Much has been written in recent years about how SMPs are experiencing a growing number of commercial challenges that are disrupting the client services they have traditionally relied upon for revenue.
Equally, many have argued that more SMPs need to consider whether diversification into new advisory services could be the key towards the sector’s future success. However, such change can be difficult when talent flows in the sector are uncertain and competition is fierce.
Whilst not appropriate for everyone, ACCA was therefore interested to explore whether international trade is one area where SMPs’ unique experience and expertise might lead to the development of new service provision.
Our findings suggest that many SMPs are equipped with an excellent platform towards providing additional value-added support to clients. However, despite SMPs stating that most of their clients had been involved in some form of international activity over the last three years, their current provision of relevant support remains highly focused around a small number of limited areas.
The new report, Growing Globally – How SMPs can support international ambitions, also revealed the following about internationalisation and the relevant advice landscape for SMEs.
Although the research was global, specific findings from five key markets have also been extracted and presented. These markets are Ireland, Malaysia, Nigeria, Singapore and the UK. They were selected on the basis of their representation of markets in various stages of economic development, and their global and regional importance to international trade.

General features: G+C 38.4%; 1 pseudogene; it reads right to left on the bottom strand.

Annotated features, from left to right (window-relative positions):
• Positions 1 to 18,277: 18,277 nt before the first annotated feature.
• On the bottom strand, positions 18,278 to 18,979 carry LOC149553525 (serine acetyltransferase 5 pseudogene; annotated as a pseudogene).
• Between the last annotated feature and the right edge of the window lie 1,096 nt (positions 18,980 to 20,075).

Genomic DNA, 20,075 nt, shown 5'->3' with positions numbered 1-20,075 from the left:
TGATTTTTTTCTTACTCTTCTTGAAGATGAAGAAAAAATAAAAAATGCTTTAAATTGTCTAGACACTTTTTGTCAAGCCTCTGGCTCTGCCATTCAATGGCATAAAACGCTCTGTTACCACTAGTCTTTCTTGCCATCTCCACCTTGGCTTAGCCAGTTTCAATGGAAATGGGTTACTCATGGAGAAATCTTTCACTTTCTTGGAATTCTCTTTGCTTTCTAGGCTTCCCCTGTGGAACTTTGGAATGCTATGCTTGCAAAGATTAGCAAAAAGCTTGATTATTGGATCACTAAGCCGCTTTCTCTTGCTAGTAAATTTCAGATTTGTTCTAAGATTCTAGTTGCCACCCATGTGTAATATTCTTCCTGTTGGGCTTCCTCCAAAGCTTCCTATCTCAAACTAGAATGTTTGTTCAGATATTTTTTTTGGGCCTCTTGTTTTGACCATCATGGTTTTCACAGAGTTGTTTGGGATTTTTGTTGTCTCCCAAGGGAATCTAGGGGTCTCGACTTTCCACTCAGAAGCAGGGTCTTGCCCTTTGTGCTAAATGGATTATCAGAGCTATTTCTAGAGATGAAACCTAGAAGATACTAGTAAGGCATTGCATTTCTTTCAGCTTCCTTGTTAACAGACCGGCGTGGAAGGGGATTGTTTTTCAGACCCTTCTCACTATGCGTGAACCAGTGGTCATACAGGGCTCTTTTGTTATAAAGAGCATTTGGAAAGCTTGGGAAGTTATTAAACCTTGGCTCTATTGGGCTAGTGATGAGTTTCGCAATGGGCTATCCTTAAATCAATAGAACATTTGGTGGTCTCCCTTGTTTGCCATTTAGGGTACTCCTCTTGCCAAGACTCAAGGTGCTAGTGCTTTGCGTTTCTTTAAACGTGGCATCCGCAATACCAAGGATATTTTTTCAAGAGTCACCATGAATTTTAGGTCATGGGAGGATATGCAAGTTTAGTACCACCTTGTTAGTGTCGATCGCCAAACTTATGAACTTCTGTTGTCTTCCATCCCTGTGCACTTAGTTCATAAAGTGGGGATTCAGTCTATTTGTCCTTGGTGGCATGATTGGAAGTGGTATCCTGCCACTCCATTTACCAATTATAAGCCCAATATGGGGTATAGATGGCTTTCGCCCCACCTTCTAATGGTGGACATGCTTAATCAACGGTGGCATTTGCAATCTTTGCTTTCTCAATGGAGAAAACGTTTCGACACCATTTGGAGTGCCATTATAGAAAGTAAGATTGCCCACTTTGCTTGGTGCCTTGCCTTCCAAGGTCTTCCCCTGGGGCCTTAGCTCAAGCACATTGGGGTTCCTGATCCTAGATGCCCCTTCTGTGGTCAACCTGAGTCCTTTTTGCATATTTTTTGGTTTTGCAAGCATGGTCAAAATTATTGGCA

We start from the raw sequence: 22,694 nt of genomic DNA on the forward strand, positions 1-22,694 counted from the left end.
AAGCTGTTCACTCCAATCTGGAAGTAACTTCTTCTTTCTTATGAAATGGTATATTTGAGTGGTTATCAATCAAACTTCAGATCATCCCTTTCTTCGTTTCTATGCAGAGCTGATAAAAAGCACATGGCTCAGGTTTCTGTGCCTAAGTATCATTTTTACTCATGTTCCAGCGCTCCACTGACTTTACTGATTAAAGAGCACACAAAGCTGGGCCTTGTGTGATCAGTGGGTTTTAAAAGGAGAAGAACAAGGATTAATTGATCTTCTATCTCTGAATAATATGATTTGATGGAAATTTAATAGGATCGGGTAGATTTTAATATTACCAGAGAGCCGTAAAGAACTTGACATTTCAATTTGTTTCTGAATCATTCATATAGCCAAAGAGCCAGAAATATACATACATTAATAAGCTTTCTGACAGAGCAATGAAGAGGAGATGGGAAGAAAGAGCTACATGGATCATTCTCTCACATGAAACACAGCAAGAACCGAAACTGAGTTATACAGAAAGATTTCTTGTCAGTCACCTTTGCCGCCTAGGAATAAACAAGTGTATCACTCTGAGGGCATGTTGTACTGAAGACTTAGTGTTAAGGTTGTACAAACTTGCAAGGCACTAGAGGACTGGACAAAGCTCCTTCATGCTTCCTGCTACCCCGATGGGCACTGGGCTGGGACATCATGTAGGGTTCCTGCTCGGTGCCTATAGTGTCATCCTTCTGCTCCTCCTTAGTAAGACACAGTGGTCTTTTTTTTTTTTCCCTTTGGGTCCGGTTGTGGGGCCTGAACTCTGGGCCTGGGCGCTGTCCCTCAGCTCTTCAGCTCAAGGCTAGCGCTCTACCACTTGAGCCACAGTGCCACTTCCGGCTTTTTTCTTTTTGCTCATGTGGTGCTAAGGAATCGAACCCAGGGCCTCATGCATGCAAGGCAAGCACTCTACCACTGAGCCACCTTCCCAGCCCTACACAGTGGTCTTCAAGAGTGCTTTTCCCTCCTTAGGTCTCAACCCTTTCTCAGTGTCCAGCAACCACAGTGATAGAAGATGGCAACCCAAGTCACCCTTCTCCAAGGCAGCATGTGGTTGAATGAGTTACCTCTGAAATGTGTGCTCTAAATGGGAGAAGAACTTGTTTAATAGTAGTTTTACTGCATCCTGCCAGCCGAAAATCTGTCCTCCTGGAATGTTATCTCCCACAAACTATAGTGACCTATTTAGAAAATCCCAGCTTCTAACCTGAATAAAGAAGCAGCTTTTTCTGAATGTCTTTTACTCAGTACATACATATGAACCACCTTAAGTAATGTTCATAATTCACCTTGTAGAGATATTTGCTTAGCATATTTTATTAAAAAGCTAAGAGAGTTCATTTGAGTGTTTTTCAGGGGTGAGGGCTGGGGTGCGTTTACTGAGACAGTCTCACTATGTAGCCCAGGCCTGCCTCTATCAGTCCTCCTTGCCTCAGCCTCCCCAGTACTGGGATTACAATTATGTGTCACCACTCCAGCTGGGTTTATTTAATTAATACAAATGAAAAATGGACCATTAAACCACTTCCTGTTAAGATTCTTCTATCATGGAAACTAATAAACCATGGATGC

SME internationalisation today
- Just under half (45%) of SMEs said the main benefit of internationalisation was access to new customers in foreign markets. Increased profitability (35%), faster business growth (33%) and access to new business networks (30%) followed.
- Both SMEs and SMPs considered ease of doing business and high growth potential as the most important factors when choosing an export destination. Geography was seen as less important, which may be a result of new technologies reducing its significance as a perceived barrier.
- Both SMEs and SMPs recognised foreign regulations as the most significant barrier to internationalisation. For SMEs, the second most important was competition (27%) though for SMPs it was foreign customs duties.
- In terms of the future, SMEs’ international ambitions are focused on building the capacity of their business (45%), building networks in foreign markets (45%) and introducing or developing more products and services to market (44%).